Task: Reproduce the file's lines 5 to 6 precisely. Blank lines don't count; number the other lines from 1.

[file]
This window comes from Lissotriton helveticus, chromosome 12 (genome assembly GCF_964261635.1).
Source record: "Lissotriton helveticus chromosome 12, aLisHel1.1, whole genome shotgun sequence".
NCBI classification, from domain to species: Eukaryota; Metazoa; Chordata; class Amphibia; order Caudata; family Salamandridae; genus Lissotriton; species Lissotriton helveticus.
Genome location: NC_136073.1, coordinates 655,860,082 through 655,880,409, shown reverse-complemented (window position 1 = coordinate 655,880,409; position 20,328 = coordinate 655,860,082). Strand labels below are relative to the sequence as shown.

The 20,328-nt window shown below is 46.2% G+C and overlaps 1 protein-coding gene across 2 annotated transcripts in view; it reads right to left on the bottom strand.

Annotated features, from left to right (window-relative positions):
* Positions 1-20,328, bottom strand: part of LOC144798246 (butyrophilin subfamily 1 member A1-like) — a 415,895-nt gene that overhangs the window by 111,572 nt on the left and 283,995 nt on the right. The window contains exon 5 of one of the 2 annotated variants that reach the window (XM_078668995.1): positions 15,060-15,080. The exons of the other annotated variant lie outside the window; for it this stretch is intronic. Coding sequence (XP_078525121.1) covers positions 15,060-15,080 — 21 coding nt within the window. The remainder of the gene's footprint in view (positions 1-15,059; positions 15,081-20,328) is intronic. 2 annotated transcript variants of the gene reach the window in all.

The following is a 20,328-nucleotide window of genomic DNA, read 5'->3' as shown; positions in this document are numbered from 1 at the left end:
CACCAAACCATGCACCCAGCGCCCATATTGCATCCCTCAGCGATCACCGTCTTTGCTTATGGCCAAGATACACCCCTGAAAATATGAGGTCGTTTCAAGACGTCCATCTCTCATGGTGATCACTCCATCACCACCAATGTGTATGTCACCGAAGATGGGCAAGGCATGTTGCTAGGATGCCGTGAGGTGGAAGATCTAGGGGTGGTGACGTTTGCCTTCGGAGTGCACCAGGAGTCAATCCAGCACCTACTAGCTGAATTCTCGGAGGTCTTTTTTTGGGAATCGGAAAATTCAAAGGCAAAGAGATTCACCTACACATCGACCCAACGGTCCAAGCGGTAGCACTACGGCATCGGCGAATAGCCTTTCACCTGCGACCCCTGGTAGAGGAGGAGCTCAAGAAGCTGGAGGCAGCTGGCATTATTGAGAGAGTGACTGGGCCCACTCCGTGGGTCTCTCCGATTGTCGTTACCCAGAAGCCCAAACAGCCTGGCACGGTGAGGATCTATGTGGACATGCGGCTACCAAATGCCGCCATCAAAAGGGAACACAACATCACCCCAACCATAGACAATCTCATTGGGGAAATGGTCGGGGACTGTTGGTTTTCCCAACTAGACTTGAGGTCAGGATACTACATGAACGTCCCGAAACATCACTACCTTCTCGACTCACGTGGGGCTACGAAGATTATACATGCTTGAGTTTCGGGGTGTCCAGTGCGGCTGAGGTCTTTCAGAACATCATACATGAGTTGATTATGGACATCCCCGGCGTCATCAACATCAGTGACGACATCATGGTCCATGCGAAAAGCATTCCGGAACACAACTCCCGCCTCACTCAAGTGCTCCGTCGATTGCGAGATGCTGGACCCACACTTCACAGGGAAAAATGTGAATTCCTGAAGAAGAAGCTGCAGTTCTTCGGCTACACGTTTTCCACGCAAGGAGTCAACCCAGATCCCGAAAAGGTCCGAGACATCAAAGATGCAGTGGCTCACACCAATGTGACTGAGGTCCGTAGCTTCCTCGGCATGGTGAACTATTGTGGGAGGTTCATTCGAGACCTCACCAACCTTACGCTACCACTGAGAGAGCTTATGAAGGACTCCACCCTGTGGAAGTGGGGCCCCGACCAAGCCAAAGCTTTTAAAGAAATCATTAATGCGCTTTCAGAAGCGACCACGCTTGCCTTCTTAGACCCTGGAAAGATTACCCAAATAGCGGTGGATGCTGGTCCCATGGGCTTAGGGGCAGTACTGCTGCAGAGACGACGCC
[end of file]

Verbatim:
The 20,328-nt window shown below is 46.2% G+C and overlaps 1 protein-coding gene across 2 annotated transcripts in view; it reads right to left on the bottom strand.

Annotated features, from left to right (window-relative positions):